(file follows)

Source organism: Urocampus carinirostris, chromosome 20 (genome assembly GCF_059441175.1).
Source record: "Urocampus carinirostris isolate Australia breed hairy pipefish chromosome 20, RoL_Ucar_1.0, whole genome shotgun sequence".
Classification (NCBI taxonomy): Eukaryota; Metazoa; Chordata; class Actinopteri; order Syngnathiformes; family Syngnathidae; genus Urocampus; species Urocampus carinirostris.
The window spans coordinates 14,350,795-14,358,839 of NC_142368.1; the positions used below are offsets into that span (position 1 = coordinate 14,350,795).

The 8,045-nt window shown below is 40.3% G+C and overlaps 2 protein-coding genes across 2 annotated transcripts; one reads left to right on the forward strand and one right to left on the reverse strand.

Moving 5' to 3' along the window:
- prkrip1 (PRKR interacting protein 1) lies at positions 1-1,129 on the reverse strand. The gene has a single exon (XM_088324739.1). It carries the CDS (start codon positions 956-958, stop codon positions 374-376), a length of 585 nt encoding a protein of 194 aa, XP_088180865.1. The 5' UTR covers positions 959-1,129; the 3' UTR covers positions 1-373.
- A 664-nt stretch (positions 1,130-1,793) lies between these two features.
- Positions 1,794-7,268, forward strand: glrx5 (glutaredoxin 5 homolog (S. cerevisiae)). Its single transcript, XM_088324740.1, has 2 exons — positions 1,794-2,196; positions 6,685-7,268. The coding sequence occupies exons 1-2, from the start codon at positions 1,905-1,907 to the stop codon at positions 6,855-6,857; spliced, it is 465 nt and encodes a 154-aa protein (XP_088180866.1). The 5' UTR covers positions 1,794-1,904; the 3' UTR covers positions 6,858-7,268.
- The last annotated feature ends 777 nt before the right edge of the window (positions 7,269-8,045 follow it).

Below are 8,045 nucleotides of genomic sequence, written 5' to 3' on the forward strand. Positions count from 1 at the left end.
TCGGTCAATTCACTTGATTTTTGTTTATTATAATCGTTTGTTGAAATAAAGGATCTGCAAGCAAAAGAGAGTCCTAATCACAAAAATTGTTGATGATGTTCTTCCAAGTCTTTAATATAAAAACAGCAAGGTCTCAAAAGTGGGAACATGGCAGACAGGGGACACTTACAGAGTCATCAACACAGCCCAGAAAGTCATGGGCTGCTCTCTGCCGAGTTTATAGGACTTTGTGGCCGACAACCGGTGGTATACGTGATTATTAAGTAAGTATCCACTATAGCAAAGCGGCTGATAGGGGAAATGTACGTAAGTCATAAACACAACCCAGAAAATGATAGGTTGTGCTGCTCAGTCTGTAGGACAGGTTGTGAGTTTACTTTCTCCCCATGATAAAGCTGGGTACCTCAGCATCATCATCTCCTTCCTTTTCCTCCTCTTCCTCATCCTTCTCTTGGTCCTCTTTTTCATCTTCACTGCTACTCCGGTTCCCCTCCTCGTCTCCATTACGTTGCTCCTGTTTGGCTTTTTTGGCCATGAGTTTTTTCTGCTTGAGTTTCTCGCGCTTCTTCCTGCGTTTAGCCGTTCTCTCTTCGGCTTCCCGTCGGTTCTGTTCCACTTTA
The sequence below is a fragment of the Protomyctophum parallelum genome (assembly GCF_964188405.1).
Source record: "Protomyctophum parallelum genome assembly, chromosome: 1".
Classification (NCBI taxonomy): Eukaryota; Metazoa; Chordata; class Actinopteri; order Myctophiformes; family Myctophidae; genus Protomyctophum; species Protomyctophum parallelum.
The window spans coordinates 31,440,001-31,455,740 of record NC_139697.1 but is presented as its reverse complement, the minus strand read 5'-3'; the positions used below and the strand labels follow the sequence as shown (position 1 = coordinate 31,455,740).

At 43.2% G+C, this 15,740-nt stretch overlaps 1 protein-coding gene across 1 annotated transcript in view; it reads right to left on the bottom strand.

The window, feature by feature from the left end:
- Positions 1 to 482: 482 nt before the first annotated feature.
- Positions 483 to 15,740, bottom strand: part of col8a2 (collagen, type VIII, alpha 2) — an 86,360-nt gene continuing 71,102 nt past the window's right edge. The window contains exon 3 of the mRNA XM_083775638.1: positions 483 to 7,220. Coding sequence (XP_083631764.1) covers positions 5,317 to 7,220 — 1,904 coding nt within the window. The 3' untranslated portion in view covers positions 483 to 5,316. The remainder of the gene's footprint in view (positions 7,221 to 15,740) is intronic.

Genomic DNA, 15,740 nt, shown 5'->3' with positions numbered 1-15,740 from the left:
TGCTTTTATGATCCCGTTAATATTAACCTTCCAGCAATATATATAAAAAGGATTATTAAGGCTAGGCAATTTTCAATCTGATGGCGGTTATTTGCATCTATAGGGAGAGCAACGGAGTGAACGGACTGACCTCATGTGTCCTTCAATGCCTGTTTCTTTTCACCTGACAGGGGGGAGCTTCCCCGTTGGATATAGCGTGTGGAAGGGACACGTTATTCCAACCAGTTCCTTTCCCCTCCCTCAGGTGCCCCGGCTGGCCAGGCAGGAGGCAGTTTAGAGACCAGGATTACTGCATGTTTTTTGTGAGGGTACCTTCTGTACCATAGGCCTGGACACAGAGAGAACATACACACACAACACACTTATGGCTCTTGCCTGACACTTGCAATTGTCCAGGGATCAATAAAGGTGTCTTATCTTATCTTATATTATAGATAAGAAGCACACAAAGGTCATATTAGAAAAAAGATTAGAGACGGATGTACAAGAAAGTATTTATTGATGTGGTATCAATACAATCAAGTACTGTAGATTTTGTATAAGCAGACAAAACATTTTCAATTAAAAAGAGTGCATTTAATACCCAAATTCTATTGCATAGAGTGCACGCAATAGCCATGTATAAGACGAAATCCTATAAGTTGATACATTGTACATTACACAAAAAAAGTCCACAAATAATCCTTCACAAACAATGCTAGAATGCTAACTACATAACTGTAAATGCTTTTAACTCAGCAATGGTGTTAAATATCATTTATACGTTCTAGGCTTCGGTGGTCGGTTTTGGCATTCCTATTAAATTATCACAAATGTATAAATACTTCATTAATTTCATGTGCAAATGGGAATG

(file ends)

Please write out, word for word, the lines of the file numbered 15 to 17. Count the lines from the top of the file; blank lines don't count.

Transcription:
Classification (NCBI taxonomy): Eukaryota; Metazoa; Chordata; class Actinopteri; order Myctophiformes; family Myctophidae; genus Protomyctophum; species Protomyctophum parallelum.
The window spans coordinates 31,440,001-31,455,740 of record NC_139697.1 but is presented as its reverse complement, the minus strand read 5'-3'; the positions used below and the strand labels follow the sequence as shown (position 1 = coordinate 31,455,740).

At 43.2% G+C, this 15,740-nt stretch overlaps 1 protein-coding gene across 1 annotated transcript in view; it reads right to left on the bottom strand.